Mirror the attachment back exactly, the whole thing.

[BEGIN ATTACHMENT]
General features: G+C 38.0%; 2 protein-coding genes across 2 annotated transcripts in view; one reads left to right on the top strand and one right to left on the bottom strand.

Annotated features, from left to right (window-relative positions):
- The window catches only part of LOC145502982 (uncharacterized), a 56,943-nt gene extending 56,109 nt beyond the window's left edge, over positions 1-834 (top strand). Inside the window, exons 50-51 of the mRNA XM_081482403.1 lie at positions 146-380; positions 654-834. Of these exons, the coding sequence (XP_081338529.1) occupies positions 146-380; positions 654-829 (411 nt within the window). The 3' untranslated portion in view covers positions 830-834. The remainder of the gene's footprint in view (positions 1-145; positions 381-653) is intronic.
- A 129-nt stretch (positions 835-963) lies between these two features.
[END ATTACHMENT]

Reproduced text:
General features: G+C 38.0%; 2 protein-coding genes across 2 annotated transcripts in view; one reads left to right on the top strand and one right to left on the bottom strand.

Annotated features, from left to right (window-relative positions):
- The window catches only part of LOC145502982 (uncharacterized), a 56,943-nt gene extending 56,109 nt beyond the window's left edge, over positions 1-834 (top strand). Inside the window, exons 50-51 of the mRNA XM_081482403.1 lie at positions 146-380; positions 654-834. Of these exons, the coding sequence (XP_081338529.1) occupies positions 146-380; positions 654-829 (411 nt within the window). The 3' untranslated portion in view covers positions 830-834. The remainder of the gene's footprint in view (positions 1-145; positions 381-653) is intronic.
- A 129-nt stretch (positions 835-963) lies between these two features.